VA House Democrats narrowly advance bill eliminating qualified immunity for police

Capitol Connection

RICHMOND, Va. (WRIC) — On Thursday, Virginia House Democrats narrowly advanced a bill to eliminate qualified immunity–a legal defense that often prevents officers from facing civil lawsuits. 

The legislation cleared the second of three procedural readings on a 47-45 vote. Three Democrats sided with Republicans opposing the bill, including Dels. David Buvola, Stephen Heretick and Martha Mugler. Five other Democrats didn’t vote one way or the other.

Supporters of the bill say the legal bar is too high for law enforcement to be held accountable for misconduct and excessive force. 

When a public employee is accused of violating someone’s constitutional rights, qualified immunity shields them from liability if, based on clearly established law, that person could have reasonably believed their actions were justified. 

The bill being debated in the special session would remove this protection for law enforcement officers, making it easier for citizens to seek redress. 

“To my friends on the right who preach liberty and freedom, this is a bill that you should support because it is giving every citizen the opportunity to be heard in a court of law,” said Del. Jay Jones (D-Norfolk), a co-sponsor of the bill. 

“It is a bill that is going to save lives,” said Del. Don Scott (D-Portsmouth). “It is going to allow for law enforcement agencies to be more diligent about who they hire.” 

Virginia Association of Chiefs of Police Spokesperson Dana Schrad said this bill has drawn more opposition than any other being considered in the special session. 

“I can tell you many people have reached out to us saying they’re retiring if this passes,” Schrad said. “We’re scared to death about a mass exodus of officers, including our law enforcement leaders.” 

House Republicans have argued that this doctrine is necessary to protect officers who have to make split-second decisions in dangerous situations, especially ones that aren’t black-and-white from a legal perspective. Generally, the caucus has complained that Democrats are rushing reforms across the finish line without fully considering the unintended consequences. 

“Everyday, when they [officers] walk out that door, they put their lives on the line and their spouses know they might not be coming home,” said Del. Glenn David (R-Virginia Beach). “We don’t get to get this wrong.”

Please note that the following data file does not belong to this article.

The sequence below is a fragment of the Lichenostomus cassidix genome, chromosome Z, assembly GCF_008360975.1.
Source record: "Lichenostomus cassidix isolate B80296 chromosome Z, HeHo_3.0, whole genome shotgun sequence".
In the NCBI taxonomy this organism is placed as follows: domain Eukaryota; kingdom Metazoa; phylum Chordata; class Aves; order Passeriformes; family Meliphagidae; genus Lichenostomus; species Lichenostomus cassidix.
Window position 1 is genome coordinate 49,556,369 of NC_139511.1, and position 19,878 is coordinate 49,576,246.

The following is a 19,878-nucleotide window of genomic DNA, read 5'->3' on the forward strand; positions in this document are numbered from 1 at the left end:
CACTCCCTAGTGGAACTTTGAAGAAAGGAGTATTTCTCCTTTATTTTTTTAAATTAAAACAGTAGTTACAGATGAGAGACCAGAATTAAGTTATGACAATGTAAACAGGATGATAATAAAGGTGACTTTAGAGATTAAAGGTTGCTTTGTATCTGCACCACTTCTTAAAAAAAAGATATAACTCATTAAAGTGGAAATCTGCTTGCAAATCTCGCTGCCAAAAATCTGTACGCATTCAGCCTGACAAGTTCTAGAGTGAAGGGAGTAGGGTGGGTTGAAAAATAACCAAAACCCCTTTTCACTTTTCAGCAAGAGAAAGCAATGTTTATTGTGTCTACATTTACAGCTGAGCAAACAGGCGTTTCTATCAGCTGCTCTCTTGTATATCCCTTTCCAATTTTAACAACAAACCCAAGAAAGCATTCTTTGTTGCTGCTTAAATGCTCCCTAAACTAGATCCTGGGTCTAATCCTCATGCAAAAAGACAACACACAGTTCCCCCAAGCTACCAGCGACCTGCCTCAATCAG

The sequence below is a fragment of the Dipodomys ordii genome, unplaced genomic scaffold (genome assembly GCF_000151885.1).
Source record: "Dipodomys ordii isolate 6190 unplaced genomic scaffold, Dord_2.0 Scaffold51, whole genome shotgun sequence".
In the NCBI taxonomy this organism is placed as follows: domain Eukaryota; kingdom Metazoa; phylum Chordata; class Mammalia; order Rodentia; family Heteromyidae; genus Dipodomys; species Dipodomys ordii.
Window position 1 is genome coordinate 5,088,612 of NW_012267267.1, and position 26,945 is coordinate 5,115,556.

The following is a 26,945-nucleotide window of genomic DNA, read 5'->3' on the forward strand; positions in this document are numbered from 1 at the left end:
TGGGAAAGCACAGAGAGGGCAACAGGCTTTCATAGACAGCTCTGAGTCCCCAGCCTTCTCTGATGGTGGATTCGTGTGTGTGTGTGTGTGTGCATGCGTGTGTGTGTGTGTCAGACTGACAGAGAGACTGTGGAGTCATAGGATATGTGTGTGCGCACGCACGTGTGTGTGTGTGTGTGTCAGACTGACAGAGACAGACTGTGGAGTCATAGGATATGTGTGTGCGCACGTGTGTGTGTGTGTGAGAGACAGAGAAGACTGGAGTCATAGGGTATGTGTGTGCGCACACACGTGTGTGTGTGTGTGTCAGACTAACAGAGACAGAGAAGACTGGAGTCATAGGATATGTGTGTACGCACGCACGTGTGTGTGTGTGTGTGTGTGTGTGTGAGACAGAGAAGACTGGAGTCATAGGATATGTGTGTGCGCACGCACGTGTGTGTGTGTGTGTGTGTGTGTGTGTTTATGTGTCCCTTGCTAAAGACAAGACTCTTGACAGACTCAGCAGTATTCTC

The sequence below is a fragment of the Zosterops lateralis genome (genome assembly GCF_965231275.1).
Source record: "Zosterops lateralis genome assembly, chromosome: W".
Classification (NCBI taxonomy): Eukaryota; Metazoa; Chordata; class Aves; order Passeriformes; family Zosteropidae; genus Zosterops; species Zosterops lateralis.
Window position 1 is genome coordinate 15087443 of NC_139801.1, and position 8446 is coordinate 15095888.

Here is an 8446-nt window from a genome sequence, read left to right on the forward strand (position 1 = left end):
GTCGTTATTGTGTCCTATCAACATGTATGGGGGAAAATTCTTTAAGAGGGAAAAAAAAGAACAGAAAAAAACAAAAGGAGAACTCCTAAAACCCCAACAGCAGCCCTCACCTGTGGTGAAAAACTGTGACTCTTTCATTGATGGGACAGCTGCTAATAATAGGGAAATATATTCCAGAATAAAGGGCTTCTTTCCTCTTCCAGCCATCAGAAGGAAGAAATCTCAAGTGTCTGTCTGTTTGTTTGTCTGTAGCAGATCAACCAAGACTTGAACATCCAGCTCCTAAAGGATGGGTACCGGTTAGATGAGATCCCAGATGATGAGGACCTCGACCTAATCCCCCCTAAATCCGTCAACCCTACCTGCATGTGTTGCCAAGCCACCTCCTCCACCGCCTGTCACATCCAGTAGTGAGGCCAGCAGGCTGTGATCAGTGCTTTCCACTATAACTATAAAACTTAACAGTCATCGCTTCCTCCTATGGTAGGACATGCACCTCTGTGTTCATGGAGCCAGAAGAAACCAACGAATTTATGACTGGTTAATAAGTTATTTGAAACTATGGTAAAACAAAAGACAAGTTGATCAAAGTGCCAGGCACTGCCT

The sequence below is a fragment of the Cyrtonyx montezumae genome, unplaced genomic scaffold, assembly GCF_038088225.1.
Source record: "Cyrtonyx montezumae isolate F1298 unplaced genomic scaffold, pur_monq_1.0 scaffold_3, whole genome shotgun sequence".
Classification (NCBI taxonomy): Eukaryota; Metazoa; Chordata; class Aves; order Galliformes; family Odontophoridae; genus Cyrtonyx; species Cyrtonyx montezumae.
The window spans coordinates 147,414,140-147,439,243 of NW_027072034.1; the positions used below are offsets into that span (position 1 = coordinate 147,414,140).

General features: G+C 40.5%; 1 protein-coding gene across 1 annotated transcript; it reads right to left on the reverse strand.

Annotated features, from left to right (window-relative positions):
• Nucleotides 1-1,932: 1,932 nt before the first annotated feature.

The majority vote by the full House chamber comes after the bill was killed in committee earlier this week. 

One day later, it was revived with some changes to satisfy critics. Del. Jeffrey Bourne (D-Richmond City), who introduced the bill, said the old version would’ve held employers liable for an officer’s actions while they were off-duty but in uniform. In the new version, he said that liability is no longer automatic. 

“This bill is much narrower at this point than it was when it was first introduced,” said Bourne. 

Even with the changes, the bill faces an uphill battle in the Senate, where some Democrats already shot down a similar proposal.

Sen. Scott Surovell (D-Fairfax) said the issue is too complicated for a special session, especially since the General Assembly has never seriously considered eliminating qualified immunity before. 

 “We were concerned whether we would have enough time to vet it, take input from all the different stakeholders and make sure we do the right thing,” Surovell said.

“Abolishing qualified immunity has extremely broad consequences that will affect over 400 law enforcement agencies. Police do a lot more than just arrest people so it could play into a lot of other facets of their responsibilities,” he continued.

House Democratic Caucus Chairman Del. Charniele Herring (D-Alexandria), who voted in favor of the bill on Thursday, said some police reforms are too important to wait. 

“Some of the things that you see on the agenda are difficult…but we were elected to do what is difficult,” Herring said. 

The bill still needs to win approval in the House of Delegates one more time before it officially passes. If that happens, it will go back to the Senate for consideration.

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